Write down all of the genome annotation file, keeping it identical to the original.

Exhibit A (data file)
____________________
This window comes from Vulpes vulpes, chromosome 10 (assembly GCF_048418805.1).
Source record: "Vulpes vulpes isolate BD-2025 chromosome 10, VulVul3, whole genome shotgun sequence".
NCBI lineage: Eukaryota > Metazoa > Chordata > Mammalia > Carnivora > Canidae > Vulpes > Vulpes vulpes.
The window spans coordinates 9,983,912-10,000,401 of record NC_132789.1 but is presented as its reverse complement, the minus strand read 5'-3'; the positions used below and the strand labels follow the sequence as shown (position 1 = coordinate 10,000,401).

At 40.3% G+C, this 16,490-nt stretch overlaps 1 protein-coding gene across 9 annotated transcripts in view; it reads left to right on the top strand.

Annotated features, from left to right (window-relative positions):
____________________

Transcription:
This window comes from Vulpes vulpes, chromosome 10 (assembly GCF_048418805.1).
Source record: "Vulpes vulpes isolate BD-2025 chromosome 10, VulVul3, whole genome shotgun sequence".
NCBI lineage: Eukaryota > Metazoa > Chordata > Mammalia > Carnivora > Canidae > Vulpes > Vulpes vulpes.
The window spans coordinates 9,983,912-10,000,401 of record NC_132789.1 but is presented as its reverse complement, the minus strand read 5'-3'; the positions used below and the strand labels follow the sequence as shown (position 1 = coordinate 10,000,401).

At 40.3% G+C, this 16,490-nt stretch overlaps 1 protein-coding gene across 9 annotated transcripts in view; it reads left to right on the top strand.

Annotated features, from left to right (window-relative positions):